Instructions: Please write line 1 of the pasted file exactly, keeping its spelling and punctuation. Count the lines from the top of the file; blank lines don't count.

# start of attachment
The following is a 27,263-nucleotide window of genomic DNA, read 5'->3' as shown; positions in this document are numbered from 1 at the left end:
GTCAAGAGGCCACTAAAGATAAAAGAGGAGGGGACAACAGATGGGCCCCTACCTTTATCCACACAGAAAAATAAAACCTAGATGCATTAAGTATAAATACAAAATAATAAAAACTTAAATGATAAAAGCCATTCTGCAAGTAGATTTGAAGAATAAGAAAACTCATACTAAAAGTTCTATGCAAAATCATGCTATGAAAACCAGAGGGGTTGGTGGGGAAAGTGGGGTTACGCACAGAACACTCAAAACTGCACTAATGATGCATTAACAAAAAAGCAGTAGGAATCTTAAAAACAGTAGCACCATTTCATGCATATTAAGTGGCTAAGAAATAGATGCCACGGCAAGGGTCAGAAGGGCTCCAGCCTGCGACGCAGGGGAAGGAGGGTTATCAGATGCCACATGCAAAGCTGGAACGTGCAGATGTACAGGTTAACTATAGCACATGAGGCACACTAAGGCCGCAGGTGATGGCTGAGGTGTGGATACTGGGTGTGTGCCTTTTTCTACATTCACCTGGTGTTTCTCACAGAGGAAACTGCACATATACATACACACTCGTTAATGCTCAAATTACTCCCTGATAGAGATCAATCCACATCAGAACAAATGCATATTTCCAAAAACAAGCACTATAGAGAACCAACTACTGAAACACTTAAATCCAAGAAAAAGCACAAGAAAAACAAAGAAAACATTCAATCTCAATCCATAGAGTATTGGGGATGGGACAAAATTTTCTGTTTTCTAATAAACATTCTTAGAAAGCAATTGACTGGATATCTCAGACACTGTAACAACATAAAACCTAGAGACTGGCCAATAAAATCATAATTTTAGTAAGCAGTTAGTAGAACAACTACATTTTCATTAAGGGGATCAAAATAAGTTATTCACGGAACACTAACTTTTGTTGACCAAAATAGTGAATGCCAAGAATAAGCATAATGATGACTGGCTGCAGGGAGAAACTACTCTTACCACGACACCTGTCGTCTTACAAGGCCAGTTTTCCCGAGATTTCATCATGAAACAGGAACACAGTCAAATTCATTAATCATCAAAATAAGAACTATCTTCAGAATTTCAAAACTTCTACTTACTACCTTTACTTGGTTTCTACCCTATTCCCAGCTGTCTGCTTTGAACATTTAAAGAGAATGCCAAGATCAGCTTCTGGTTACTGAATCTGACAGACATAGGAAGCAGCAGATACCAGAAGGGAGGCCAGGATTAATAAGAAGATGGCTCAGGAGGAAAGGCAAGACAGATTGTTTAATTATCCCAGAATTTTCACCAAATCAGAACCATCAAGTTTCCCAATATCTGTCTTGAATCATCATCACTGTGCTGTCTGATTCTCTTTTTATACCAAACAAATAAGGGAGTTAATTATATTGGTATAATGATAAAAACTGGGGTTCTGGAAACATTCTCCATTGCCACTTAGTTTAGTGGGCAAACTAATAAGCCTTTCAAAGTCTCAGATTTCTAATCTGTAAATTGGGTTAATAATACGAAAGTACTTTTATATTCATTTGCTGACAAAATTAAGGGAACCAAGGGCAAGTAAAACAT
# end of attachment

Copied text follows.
The following is a 27,263-nucleotide window of genomic DNA, read 5'->3' as shown; positions in this document are numbered from 1 at the left end: